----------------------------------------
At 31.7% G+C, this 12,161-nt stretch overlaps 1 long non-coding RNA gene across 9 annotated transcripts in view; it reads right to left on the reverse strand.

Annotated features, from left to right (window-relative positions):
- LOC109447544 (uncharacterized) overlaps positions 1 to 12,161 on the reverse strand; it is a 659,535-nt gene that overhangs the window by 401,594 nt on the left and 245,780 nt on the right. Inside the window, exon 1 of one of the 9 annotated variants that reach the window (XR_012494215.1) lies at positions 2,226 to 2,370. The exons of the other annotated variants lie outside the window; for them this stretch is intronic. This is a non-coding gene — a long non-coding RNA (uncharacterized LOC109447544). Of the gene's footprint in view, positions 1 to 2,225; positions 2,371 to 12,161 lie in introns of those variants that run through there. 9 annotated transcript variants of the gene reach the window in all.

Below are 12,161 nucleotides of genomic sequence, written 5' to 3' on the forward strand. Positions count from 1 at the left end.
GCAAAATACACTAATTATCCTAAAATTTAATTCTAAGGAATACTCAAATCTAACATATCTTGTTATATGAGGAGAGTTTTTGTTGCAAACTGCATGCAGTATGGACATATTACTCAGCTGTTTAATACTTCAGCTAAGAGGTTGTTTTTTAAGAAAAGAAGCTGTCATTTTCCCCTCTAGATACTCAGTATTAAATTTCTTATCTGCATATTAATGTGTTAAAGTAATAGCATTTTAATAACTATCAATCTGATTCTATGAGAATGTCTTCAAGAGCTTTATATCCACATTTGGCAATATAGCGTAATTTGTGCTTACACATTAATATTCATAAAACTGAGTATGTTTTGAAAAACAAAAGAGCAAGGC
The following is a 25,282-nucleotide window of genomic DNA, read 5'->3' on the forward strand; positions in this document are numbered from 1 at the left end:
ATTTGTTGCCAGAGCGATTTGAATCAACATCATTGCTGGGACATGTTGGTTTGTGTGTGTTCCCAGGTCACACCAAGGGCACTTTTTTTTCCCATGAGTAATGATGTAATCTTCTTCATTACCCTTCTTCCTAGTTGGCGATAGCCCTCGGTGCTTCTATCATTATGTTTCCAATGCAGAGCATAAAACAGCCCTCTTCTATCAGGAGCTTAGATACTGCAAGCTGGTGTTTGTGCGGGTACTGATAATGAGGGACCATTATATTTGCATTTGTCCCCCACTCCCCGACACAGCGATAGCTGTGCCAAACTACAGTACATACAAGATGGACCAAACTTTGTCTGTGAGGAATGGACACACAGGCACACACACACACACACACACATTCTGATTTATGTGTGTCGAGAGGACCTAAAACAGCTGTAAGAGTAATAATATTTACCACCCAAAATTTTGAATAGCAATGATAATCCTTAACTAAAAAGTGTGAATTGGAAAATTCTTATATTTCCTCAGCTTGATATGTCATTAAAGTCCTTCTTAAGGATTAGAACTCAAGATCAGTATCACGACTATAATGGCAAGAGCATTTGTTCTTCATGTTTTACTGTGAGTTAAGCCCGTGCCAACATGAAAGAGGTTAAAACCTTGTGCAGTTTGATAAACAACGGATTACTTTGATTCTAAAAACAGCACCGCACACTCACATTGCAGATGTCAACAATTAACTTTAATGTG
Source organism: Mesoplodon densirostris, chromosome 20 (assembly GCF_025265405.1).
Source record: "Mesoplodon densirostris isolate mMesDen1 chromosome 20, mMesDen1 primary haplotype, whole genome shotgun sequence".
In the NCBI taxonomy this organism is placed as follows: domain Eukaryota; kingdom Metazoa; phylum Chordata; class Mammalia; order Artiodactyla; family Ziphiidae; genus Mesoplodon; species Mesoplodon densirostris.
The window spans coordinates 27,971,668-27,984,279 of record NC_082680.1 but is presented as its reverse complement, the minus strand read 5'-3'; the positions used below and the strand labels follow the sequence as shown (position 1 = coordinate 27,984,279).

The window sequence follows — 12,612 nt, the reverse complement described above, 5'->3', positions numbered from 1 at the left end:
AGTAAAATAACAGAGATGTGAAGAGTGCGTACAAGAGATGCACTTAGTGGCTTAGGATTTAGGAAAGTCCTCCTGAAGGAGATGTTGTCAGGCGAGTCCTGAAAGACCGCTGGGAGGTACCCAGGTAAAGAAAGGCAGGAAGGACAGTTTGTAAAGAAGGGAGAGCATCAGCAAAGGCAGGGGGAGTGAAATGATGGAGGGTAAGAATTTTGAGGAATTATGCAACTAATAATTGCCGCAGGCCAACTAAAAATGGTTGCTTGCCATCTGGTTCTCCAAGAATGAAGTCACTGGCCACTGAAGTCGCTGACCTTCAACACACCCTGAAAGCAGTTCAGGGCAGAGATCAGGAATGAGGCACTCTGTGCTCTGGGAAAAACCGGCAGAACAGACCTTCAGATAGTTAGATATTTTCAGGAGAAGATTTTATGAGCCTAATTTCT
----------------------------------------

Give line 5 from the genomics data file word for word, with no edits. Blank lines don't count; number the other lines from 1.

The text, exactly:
GCAAAATACACTAATTATCCTAAAATTTAATTCTAAGGAATACTCAAATCTAACATATCTTGTTATATGAGGAGAGTTTTTGTTGCAAACTGCATGCAGTATGGACATATTACTCAGCTGTTTAATACTTCAGCTAAGAGGTTGTTTTTTAAGAAAAGAAGCTGTCATTTTCCCCTCTAGATACTCAGTATTAAATTTCTTATCTGCATATTAATGTGTTAAAGTAATAGCATTTTAATAACTATCAATCTGATTCTATGAGAATGTCTTCAAGAGCTTTATATCCACATTTGGCAATATAGCGTAATTTGTGCTTACACATTAATATTCATAAAACTGAGTATGTTTTGAAAAACAAAAGAGCAAGGC